The Contribution of Pharmacy to The Management of HIV Patients at Maitama District Hospital, Abuja, Nigeria

2.50
Hdl Handle:
http://hdl.handle.net/2436/298242
Title:
The Contribution of Pharmacy to The Management of HIV Patients at Maitama District Hospital, Abuja, Nigeria
Authors:
Audu, Bridget
Abstract:
Human immunodeficiency virus (HIV) is a worldwide problem, with more than 34 million people infected with HIV/AIDS in 2011. At the end of 2011, in Nigeria, an estimated 3.7% of the adult population were living with HIV/AIDS. HIV services in Nigeria are secondary-care led, involving multidisciplinary teams and access to free antiretroviral. However, evaluations of service provision from both patient and healthcare professional perspectives, especially, pharmacists in Nigeria have never been conducted, and are the aims of this research. This study involved grounded theory methodology, using In-depth semi-structured interviews with adults infected with HIV, pharmacists, and administrators involved in the management and care of those patients at Maitama District Hospital in Abuja. HIV pharmacists working for the NHS in the UK were interviewed for comparative purposes. Thirty-five patients were interviewed. Five concepts were identified that influenced how they accessed hospital services after diagnosis. These include faith in God and antiretroviral, social issues with emphasis on HIV stigma and discrimination, patient journeys at the hospital with delays and repeat visits, obstacles such as ARV unavailability and their expectations. Also, five concepts were identified from the pharmacists’ interviews which include clinical service, impressions of service provided, social issues the patients encountered, the obstacles faced with clinical service provided and expectations for improvement. Ten patients were shadowed on their clinic days to observe the patient journey articulated. Furthermore, the administrators interviewed re-affirmed the opinions of the patients and pharmacists about many patients attending HIV clinic, few staff attending to patients, medicines unavailability, especially ARV drugs, and lack of working space for staff. Delays, few pharmacists/many patients and shortage of ART as barriers to service provision ii emerged as dominant themes across the three groups of interviewees in Nigeria. Also, it has been found that there is a wide gap between HIV patients’ hospital management in the UK and Nigeria as regards availability of antiretroviral, staff strength, number of patients in attendance on clinic days and weekly clinic days. Pharmacy was found to have a substantial role in the management of HIV/AID patients but it appears from this study that service improvements, both human and material resources are needed. Twenty three recommendations, which are further synthesised into six potential areas, are made, which, if implemented, would dramatically improve the service provision for HIV/AIDS patients at Maitama District Hospital.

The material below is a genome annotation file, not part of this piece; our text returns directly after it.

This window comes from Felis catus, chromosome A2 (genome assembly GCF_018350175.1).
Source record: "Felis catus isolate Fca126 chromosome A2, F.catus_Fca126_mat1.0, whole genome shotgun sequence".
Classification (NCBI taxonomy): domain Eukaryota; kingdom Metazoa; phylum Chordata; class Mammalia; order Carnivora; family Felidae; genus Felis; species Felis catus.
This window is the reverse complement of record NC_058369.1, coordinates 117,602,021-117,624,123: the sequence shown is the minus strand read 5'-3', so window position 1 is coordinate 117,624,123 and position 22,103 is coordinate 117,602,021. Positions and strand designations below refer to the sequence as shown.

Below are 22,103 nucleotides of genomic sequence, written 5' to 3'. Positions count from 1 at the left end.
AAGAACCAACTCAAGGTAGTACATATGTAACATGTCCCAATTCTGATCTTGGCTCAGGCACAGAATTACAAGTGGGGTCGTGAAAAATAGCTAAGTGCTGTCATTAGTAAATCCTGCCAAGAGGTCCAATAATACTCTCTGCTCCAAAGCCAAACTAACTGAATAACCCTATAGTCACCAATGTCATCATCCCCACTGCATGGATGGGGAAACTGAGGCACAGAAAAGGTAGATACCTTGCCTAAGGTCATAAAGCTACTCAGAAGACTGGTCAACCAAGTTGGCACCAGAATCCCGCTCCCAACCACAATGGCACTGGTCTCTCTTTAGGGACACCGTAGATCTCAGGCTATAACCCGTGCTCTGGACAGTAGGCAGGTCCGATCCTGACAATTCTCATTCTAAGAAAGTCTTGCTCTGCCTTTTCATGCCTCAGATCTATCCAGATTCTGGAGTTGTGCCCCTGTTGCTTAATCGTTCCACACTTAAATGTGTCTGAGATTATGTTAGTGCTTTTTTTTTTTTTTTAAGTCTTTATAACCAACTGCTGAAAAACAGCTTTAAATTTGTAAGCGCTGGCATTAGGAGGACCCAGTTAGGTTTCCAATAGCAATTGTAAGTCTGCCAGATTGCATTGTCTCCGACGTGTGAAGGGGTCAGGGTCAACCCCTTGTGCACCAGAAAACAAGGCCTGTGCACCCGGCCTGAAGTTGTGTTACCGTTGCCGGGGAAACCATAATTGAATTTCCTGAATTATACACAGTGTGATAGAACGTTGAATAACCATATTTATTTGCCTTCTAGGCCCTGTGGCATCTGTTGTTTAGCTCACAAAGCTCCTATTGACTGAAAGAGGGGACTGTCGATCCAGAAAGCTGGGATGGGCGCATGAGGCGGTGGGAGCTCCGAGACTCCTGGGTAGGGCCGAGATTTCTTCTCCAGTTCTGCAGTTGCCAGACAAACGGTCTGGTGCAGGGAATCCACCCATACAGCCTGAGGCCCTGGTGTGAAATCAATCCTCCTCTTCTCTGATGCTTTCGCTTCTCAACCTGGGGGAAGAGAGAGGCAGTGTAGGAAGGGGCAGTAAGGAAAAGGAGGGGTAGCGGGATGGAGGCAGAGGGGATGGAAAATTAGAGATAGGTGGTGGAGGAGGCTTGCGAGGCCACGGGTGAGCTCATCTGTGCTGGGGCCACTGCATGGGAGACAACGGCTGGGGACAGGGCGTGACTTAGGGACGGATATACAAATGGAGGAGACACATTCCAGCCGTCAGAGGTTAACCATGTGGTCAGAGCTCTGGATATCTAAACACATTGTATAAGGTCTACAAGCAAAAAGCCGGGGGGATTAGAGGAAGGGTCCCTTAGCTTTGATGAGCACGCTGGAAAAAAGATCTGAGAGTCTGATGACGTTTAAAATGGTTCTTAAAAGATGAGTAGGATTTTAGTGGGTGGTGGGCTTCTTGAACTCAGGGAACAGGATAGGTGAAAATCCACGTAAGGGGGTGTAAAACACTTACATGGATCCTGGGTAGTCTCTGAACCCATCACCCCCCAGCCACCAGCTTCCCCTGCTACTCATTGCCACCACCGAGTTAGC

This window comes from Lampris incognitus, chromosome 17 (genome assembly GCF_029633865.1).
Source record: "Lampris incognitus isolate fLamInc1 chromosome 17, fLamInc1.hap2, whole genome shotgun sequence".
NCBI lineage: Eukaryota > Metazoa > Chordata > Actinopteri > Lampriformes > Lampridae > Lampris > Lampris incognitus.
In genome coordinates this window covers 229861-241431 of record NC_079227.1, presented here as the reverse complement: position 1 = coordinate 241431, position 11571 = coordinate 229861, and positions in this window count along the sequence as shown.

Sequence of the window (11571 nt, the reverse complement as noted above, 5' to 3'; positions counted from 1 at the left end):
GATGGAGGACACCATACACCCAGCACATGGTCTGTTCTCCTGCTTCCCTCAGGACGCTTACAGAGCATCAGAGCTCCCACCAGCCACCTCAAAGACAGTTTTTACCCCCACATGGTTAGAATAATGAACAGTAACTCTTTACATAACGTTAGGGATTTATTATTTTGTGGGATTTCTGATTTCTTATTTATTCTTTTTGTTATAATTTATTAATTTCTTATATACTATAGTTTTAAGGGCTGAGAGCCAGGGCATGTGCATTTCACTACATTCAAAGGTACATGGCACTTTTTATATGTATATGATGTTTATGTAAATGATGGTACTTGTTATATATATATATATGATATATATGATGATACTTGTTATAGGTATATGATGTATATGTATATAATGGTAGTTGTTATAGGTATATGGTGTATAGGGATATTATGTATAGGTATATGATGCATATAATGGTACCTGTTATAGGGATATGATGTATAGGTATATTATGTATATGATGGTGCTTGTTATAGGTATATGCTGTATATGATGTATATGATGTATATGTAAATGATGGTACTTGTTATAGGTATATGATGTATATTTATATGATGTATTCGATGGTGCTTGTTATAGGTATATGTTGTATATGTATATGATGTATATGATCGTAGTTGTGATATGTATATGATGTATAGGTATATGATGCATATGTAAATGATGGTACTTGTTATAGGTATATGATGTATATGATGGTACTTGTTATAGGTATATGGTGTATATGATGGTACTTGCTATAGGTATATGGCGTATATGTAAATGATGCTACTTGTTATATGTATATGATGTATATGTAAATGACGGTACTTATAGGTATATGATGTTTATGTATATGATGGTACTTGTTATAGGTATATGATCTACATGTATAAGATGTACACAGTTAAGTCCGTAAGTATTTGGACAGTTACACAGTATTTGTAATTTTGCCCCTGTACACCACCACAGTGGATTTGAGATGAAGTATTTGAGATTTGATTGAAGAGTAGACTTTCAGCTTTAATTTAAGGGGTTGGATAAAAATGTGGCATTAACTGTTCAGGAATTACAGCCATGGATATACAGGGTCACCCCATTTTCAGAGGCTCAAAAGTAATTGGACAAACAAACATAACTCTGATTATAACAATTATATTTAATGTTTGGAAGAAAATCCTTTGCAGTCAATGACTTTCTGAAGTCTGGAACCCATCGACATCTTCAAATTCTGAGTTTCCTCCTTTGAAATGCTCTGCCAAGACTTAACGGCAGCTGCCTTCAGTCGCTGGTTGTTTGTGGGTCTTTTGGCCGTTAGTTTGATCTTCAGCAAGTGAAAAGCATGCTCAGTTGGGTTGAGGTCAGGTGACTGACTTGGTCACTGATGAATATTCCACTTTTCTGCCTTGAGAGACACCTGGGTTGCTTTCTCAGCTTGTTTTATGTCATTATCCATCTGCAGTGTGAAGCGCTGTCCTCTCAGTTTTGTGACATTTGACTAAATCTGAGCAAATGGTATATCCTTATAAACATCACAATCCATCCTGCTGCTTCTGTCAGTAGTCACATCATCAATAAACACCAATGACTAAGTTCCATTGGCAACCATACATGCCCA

Advisors:
Morgan, Rae; Rutter, Paul M.
Publisher:
University of Wolverhampton
Issue Date:
Mar-2013
URI:
http://hdl.handle.net/2436/298242
Type:
Thesis or dissertation
Language:
en
Description:
This thesis is submitted in partial fulfilment of the requirements for the award of the degree of Doctor of Philosophy (PhD) of the University of Wolverhampton
Appears in Collections:
E-Theses

Full metadata record

DC FieldValue Language
dc.contributor.advisorMorgan, Raeen_GB
dc.contributor.advisorRutter, Paul M.en_GB
dc.contributor.authorAudu, Bridgeten_GB
dc.date.accessioned2013-08-14T10:57:54Z-